Sarah J. Maas made a name for herself as a master of young adult fantasy with her two series Throne of Glass and A Court of Thorns and Roses. With House of Earth and Blood, the first urban fantasy thriller in her new Crescent City series, she has grown beyond her roots. As well as being a new genre for Maas, this is also her adult debut. Full of excitement, intrigue and steamy romance, House of Earth and Blood was a joy to read. However, beneath the surface lies a deeper message. It is as much a roaring fantasy adventure as it is a deconstruction of privilege, race and the labels we unthinkingly assign to others.
Set in the titular Crescent City, where immortal beings rule as the elite and humans are considered second class citizens, House of Earth and Blood follows the lives of demi-fae Bryce Quinlan and the legendary fallen angel Hunt Athalar. After Bryce’s closest friends are murdered as part of a string of demonic serial murders, Bryce and Hunt reluctantly collaborate to bring the killer to justice. As they dive deeper into their investigation, they realise that the case is far more intricate than they ever anticipated, and they are thrust into a mystery that threatens the very world as they know it.
When you have read as many of Maas’ books as I have, you come to know roughly what to expect. To a certain extent, House of Earth and Blood follows expectations: we have our feisty heroine, our moody yet alluring love interest with a tragic past, and several trademark tropes I’m reluctant to discuss lest I spoil anything. And yet at times this book subverts these expectations in ways you would never expect. Maas has never shied away from adult themes, but with House of Earth and Blood she has finally been given the licence to run free. And boy can she run. The book handles heavier themes than her previous works and does so with care and nuance. By contrast there are also laugh-aloud moments of self-depreciating humour that I never expected to see from Maas, and a sprinkling of experimental prose to better reflect certain moods. The combination makes for a rich reading experience.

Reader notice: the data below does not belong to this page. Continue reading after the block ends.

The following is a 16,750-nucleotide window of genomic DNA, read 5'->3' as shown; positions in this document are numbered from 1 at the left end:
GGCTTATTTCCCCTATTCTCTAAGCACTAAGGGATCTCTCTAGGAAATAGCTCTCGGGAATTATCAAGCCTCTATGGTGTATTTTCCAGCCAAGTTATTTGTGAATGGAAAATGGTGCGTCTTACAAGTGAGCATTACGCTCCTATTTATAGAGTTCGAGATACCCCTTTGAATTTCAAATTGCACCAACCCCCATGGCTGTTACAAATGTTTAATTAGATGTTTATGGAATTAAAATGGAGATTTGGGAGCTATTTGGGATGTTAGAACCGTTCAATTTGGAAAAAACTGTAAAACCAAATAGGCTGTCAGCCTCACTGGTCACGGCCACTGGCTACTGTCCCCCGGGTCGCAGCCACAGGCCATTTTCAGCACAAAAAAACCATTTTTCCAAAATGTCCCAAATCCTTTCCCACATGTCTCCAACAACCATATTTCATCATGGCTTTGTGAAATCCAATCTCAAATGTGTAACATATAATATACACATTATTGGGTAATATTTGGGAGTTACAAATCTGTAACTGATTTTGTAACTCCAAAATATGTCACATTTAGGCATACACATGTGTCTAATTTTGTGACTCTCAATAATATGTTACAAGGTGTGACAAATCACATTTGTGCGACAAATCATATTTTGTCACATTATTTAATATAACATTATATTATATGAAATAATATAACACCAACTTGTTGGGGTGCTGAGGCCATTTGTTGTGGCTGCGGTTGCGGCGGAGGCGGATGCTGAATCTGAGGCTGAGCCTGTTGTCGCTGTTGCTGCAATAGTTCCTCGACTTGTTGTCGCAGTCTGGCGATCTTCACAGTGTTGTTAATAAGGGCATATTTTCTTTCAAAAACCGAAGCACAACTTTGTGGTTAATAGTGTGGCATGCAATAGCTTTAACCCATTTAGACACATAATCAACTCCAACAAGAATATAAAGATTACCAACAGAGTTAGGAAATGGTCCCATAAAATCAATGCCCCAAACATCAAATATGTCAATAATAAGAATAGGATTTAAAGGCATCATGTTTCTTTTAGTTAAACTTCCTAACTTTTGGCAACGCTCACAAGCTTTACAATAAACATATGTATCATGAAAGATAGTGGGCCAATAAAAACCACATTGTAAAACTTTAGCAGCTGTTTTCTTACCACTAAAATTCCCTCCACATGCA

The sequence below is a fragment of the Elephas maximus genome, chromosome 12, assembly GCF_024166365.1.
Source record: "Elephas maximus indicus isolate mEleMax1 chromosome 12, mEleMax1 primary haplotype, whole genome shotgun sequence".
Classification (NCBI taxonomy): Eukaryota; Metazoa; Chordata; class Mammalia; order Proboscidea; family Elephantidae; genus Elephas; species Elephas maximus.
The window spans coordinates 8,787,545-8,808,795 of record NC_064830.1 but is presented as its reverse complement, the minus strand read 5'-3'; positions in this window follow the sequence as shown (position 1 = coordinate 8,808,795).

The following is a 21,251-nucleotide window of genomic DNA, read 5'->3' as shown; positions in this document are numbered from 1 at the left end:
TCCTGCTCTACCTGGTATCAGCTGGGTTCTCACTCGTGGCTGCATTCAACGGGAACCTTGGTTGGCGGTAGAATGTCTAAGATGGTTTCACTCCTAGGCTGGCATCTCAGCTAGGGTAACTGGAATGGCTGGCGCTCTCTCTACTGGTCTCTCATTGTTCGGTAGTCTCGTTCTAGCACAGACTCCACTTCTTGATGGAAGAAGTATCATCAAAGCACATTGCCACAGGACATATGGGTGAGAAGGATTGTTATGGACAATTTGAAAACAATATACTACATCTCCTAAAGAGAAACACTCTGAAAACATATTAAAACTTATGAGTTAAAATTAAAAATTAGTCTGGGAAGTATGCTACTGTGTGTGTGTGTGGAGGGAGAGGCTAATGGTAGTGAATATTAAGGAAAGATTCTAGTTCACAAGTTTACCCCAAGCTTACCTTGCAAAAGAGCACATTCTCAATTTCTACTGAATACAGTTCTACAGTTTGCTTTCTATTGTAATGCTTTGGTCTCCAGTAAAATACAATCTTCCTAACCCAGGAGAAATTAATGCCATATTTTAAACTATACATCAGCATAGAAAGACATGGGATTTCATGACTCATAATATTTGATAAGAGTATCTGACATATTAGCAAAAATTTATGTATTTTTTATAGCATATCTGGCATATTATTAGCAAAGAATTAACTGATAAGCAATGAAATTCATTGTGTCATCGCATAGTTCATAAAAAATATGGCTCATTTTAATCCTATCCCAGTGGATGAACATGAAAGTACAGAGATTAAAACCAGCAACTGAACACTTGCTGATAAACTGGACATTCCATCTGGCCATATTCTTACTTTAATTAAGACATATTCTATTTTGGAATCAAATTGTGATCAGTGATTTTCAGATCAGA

This book has an extensive and dynamic cast. The main characters, while somewhat familiar, are well developed and believable, with layers to their personalities that only unfold the further you delve into the book. The reader’s first impression of Bryce is that she is a vacuous party girl, an assumption Maas is quick to confront us with. In truth, Bryce has striking vulnerabilities and as she overcomes her personal challenges, we see an overwhelmingly powerful character develop. Admittedly, there are a lot of supporting characters and it sometimes becomes difficult to keep track of who is who. This becomes easier as the book progresses; by the end everyone has their role to play. However, don’t get too comfortable. This is not a book where you can get too attached to anyone. That said, I may be considering my own engagement to a certain prince.
Maas has created a unique world with Crescent City, and as usual her world-building skills are astounding. While the basic world-order is made clear from the start, there are hints sprinkled throughout that there is something darker lingering beneath the surface. Crescent City is gritty, modern and Gotham-esque, which is completely different from the fantasy worlds of Maas’s previous works. It is home to just about any mythical creature you can think of. This is dangerous ground for any writer, and something I rarely see pulled off well, but Maas nailed it. Each of these creatures are severed from their mythology so that her world never strays too close to our own, while avoiding cultural appropriation. You would never expect to see a character like Archangel Micah in the Bible, and yet he could be nothing but an archangel. There are also tantalising hints throughout that allude to a much, much wider world than what we see, but I will leave you to glue those pieces together yourself.
There’s no denying that this is a long book. At around 800 pages it is not something you can easily churn through in an evening. But Maas hasn’t wasted a single one of these pages. Instead, this gives the characters and the immersive world enough room to breathe and develop so that we feel as much a part of the cast as Bryce or Hunt. By the time the first murders take place, we already care enough about the characters to feel Bryce’s sorrow as our own. In the very early chapters, there are times when the world building feels heavy. This is all necessary, however, and the pace quickly picks up.
Once you’ve become accustomed to the world, House of Earth and Blood is snappy and surprising in each chapter. Maas plots her investigation like any of the great crime writers. Even what seems like the most insignificant detail will be brought back eventually, but there are so many twists and secrets to unravel that it is impossible to predict everything. The vivid action plays out like a film, so much so that it is impossible to imagine it not being adapted for screen in the near future. I had a blast being carried along by Maas’s prose, not knowing where she was going to take me, and loving where I ended up.
And of course, it wouldn’t be a Sarah J. Maas book without the romance. Bryce and Hunt’s feelings develop slowly and believably, without a love triangle in sight. If you liked Rowan, you are going to love Hunt. Trust me.
Whether you are already a fan of Sarah J. Maas’s works or simply a fantasy fan looking for something new to read, House of Earth and Blood is definitely worth your time. Fans of Leigh Bardugo’s Ninth House or Benedict Jacka’s Alex Verus series will love this book. It is a masterpiece of an adult debut and sure to become one of the greats of urban fantasy.
‘House of Earth and Blood’ is available now via QBD.